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Author:Ho, Giang 

Working Paper
The termination of subprime hybrid and fixed rate mortgages
Adjustable rate and hybrid loans have been a large and important component of subprime lending in the mortgage market. While maintaining the familiar 30-year term the typical adjustable rate loan in subprime is designed as a hybrid of fixed and adjustable characteristics. In its most prevalent form, the first two years are typically fixed and the remaining 28 years adjustable. Perhaps not surprisingly, using a competing risks proportional hazard framework that also accounts for unobserved heterogeneity, hybrid loans are sensitive to rising interest rates and tend to temporarily terminate at much higher rates when the loan transforms into an adjustable rate. However, these terminations are dominated by prepayments not defaults.
AUTHORS: Pennington-Cross, Anthony; Ho, Giang
DATE: 2006

Working Paper
Loan servicer heterogeneity and the termination of subprime mortgages
After a mortgage is originated the borrower promises to make scheduled payments to repay the loan. These payments are sent to the loan servicer, who may be the original lender or some other firm. This firm collects the promised payments and distributes the cash flow (payments) to the appropriate investor/lender. A large data set (loan-level) of securitized subprime mortgages is used to examine if individual servicers are associated with systematic differences in mortgage performance (termination). While accounting for unobserved heterogeneity in a competing risk (default and prepay) proportional hazard framework, individual servicers are associated with substantial and economically meaningful impacts on loan termination.
AUTHORS: Ho, Giang; Pennington-Cross, Anthony
DATE: 2006

Working Paper
Predatory lending laws and the cost of credit
AUTHORS: Ho, Giang; Pennington-Cross, Anthony
DATE: 2006

Working Paper
The impact of local predatory lending laws on the flow of subprime credit
Local authorities in North Carolina, and subsequently in at least 23 other states, have enacted laws intending to reduce predatory and abusive lending. While there is substantial variation in the laws, they typically extend the coverage of the Federal Home Ownership and Equity Protection Act (HOEPA) by including home purchase and open end mortgage credit, by lowering annual percentage rate (APR) and fees and points triggers, and by prohibiting or restricting the use of balloon payments and prepayment penalties. Empirical results show that the typical local predatory lending law tends to reduce rejections, while having little impact on the flow (application and origination) of credit. However, the strength of the law, measured by the extent of market coverage and the extent of prohibitions, can have strong impacts on both the flow of credit and rejections.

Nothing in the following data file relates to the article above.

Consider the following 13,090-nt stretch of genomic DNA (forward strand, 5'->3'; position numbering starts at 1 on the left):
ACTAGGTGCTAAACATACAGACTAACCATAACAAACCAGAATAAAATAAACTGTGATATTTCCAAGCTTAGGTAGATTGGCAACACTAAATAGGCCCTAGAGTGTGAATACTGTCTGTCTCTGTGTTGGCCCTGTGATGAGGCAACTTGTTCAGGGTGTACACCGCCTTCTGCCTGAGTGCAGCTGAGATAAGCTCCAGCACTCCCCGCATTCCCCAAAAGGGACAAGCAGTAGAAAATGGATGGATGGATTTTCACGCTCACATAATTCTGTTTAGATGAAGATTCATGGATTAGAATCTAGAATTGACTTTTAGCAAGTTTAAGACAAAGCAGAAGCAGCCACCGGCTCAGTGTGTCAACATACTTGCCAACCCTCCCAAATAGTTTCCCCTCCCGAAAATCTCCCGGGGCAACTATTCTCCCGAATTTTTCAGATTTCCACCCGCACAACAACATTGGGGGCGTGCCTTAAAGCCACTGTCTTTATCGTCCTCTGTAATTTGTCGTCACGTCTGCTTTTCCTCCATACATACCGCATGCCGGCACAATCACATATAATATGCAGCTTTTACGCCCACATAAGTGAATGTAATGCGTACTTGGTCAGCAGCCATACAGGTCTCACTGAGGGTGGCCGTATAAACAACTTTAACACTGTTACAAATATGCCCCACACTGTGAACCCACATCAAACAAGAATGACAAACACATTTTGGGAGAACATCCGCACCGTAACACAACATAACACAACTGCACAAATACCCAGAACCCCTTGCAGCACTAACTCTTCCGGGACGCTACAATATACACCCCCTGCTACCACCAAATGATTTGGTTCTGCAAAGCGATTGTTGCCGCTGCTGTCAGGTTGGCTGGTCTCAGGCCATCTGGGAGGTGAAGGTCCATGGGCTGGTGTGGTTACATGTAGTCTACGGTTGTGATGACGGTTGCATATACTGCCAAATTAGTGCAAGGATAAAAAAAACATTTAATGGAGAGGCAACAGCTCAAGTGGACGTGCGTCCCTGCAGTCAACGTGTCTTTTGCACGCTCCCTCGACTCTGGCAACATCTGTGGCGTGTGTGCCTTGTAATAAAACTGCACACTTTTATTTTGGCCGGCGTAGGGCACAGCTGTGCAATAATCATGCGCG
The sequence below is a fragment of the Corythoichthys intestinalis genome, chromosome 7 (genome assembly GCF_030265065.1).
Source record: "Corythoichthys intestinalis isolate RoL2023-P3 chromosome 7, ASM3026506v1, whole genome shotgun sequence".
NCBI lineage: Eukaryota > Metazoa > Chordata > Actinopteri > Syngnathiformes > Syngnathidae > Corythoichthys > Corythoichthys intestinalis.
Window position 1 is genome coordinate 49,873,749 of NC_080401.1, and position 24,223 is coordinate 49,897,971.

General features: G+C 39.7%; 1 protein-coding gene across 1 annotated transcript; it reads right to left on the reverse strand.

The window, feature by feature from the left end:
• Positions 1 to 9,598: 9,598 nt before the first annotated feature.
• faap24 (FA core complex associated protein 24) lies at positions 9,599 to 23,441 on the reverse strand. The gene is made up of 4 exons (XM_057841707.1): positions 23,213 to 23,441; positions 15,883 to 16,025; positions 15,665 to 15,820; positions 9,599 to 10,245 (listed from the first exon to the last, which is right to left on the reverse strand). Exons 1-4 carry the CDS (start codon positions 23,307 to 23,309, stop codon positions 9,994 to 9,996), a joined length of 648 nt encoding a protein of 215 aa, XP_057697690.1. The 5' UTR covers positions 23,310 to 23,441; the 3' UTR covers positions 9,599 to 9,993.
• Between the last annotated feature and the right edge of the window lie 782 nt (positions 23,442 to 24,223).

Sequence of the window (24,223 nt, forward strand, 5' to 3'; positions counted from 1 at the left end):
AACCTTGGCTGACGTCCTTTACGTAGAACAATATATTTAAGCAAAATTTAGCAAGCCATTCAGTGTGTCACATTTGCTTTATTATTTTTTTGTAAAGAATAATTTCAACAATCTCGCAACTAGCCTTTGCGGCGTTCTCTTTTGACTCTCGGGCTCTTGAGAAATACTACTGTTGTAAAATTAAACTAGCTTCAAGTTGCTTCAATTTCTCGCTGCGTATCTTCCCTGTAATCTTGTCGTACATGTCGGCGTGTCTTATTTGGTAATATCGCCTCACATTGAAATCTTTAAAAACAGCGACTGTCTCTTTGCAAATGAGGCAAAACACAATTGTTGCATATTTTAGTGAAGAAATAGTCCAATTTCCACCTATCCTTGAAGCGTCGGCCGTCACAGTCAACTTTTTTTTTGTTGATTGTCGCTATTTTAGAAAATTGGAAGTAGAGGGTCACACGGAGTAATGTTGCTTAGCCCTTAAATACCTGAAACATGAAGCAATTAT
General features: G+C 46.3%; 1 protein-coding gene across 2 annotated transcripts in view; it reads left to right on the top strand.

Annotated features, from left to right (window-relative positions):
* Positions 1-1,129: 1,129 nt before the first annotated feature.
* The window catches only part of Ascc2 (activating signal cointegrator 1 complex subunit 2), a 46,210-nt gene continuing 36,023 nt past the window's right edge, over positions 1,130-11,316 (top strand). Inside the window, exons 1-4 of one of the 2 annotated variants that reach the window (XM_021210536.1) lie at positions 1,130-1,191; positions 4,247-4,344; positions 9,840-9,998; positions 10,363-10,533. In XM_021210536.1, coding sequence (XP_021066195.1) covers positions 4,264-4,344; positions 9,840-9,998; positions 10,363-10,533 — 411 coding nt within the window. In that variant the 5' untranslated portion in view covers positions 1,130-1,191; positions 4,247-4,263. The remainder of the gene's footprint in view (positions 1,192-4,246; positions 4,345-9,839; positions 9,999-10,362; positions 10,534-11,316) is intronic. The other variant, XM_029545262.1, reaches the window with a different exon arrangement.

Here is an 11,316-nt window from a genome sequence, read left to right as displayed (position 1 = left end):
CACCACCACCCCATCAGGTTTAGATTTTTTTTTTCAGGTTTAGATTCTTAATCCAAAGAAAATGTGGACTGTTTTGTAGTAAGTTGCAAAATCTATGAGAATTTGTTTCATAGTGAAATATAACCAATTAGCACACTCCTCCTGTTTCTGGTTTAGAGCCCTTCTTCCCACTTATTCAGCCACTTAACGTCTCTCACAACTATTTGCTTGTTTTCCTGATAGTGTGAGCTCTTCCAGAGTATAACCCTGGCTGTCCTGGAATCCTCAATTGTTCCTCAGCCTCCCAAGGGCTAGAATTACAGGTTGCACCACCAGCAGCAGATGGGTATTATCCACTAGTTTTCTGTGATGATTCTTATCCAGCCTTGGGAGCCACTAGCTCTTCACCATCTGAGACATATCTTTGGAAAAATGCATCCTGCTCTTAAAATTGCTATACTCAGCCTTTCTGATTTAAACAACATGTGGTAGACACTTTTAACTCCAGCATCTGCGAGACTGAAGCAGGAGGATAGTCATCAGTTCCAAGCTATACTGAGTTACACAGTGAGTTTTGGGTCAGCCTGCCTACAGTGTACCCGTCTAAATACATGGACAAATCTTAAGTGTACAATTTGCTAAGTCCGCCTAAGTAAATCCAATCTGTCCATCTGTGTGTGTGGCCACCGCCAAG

AUTHORS: Ho, Giang; Pennington-Cross, Anthony
DATE: 2006

Journal Article
Rock solid in Little Rock?
AUTHORS: Ho, Giang; Pennington-Cross, Anthony
DATE: 2006-04

Journal Article
States fight predatory lending in different ways
As the laws vary from state to state, so does their impact. In some states, the high-cost mortgage business appears to have shrunk. But in other states, the opposite has occurred.
AUTHORS: Pennington-Cross, Anthony; Ho, Giang
DATE: 2006-01

Journal Article
Fayetteville and Hot Springs lead the recovery in employment
AUTHORS: Pennington-Cross, Anthony; Ho, Giang
DATE: 2005-10

Working Paper
The impact of local predatory lending laws
Local authorities in North Carolina, and subsequently in at least 23 other states, have enacted laws intending to reduce predatory and abusive lending. While there is substantial variation in the laws, they typically extend the coverage of the Federal Home Ownership and Equity Protection Act (HOEPA) by including home purchase and open-end mortgage credit, by lowering annual percentage rate (APR) and fees and points triggers, and by prohibiting or restricting the use of balloon payments and prepayment penalties. This paper provides a detailed summary of various local predatory lending laws that are effective as of the end of 2004. We also create an index that captures differences in the strength of the local laws along the two important dimensions of coverage and restrictions. In addition, our univariate results show that there is substantial heterogeneity in the observed market responses to the local laws.
AUTHORS: Ho, Giang; Pennington-Cross, Anthony
DATE: 2005

Journal Article
The varying effects of predatory lending laws on high-cost mortgage applications
Federal, state, and local predatory lending laws are designed to restrict and in some cases prohibit certain types of high-cost mortgage credit in the subprime market. Empirical evidence using the spatial variation in these laws shows that the aggregate flow of high-cost mortgage credit can increase, decrease, or be unchanged after these laws are enacted. Although it may seem counterintuitive to find that a law that prohibits lending could be associated with more lending, it is hypothesized that a law may reduce the cost of sorting honest loans from dishonest loans and lessen borrowers' fears of predation, thus stimulating the high-cost mortgage market.
AUTHORS: Pennington-Cross, Anthony; Ho, Giang
DATE: 2007-01

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